Sarah Sanders won, and it wasn't really a contest. As Donald Trump's press secretary officially exits the White House at the end of June, it's worth examining the extraordinary impact she had on how the Beltway press corps functions, and how news outlets barely put up a fight as she helped shred decades’ worth of traditions and protocols designed to promote transparency. Indeed, White House reporters, who spent the previous year being lied to by Sanders and scolded by her in public for peddling “fake news,” shamefully arranged to have drinks with her as part of a fond farewell. They lifted their glasses to a press secretary who hadn't held a White House press briefing in 100 days.
Killing off the press briefings, probably Sanders's most famous move, was one facet of an accelerated strategy to choke off press briefings and part of a historic, incremental effort by the Trump administration to lock out the press—and, by extension, the public—from the government’s official duties and business. And it's not just about the White House: The Pentagon hasn't hosted a media briefing in more than a year. And while controversy spreads over the government's inhumane treatment of detained and separated child refugees, reporters are being kept out of key detention facilities, forced to rely on second-hand accounts regarding the deplorable conditions. “The blackout on press access has left Americans largely in the dark about conditions in government facilities designed to handle migrants who have crossed the border,” the Washington Post reports. And that's exactly how the Trump team wants it: Americans in the dark.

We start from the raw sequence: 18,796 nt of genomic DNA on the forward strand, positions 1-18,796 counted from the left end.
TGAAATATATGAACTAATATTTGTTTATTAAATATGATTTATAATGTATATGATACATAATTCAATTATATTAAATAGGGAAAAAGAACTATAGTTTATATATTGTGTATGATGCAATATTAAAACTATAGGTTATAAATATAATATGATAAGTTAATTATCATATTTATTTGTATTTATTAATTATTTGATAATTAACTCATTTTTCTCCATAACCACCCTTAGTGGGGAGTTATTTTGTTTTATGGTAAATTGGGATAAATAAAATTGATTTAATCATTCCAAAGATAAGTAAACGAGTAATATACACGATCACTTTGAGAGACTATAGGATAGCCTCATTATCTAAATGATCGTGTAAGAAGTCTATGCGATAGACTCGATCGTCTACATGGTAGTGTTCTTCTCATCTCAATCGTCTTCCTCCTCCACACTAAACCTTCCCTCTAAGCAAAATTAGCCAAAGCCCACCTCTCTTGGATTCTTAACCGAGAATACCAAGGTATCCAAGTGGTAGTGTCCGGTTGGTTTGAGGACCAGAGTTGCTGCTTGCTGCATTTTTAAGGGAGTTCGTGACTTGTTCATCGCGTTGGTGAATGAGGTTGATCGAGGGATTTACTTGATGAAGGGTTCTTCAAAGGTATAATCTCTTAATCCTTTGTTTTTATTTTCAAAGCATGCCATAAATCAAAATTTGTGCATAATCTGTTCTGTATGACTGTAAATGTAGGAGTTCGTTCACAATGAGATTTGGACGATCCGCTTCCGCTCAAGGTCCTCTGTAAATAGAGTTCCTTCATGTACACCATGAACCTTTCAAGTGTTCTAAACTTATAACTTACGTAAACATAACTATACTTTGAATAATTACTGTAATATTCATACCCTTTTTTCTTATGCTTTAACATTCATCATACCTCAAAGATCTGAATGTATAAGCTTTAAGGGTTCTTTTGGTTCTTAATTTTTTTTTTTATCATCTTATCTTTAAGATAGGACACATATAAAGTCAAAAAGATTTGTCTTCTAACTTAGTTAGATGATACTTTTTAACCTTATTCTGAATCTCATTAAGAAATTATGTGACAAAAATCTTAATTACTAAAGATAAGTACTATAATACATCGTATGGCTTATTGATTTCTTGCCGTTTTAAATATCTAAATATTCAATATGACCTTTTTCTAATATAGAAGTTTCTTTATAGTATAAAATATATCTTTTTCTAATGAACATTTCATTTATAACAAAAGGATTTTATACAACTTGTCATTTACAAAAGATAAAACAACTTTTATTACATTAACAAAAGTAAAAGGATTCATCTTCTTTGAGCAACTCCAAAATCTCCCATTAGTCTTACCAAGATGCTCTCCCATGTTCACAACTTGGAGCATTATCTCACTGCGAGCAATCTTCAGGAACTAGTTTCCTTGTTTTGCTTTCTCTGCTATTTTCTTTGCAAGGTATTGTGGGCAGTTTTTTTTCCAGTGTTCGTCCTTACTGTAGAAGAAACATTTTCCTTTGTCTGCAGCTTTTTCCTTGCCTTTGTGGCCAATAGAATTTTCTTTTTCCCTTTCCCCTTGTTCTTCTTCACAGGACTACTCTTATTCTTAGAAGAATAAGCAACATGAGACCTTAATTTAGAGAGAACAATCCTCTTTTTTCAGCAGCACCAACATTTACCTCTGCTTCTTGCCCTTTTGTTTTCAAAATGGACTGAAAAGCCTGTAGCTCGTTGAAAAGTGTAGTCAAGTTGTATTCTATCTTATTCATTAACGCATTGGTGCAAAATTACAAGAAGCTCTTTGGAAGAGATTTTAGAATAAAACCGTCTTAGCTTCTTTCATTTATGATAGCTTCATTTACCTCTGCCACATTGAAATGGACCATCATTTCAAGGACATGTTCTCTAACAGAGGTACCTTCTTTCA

That's because Trump views the press as another political target to punch, and he couldn't really care less about keeping journalists informed and extending cordial relations with them. That meant Sanders had less and less to do as she collected her $179,000 government salary. Even some White House insiders considered the communications shop that Sanders ran “irrelevant.” Her team shrank dramatically as scores of assistants and deputies left the White House and their jobs went unfilled, in part because there's not much for communication staffers to do. In previous administrations, those support staffers helped the press secretary prepare for his or her daily briefings—briefings that have been effectively eliminated under Trump. “Because only a few staffers remain, there is a lack of manpower for creating a broad messaging strategy,” CNN recently reported.
In terms of the now-comatose press briefings, the press pretty much melted without putting up any resistance.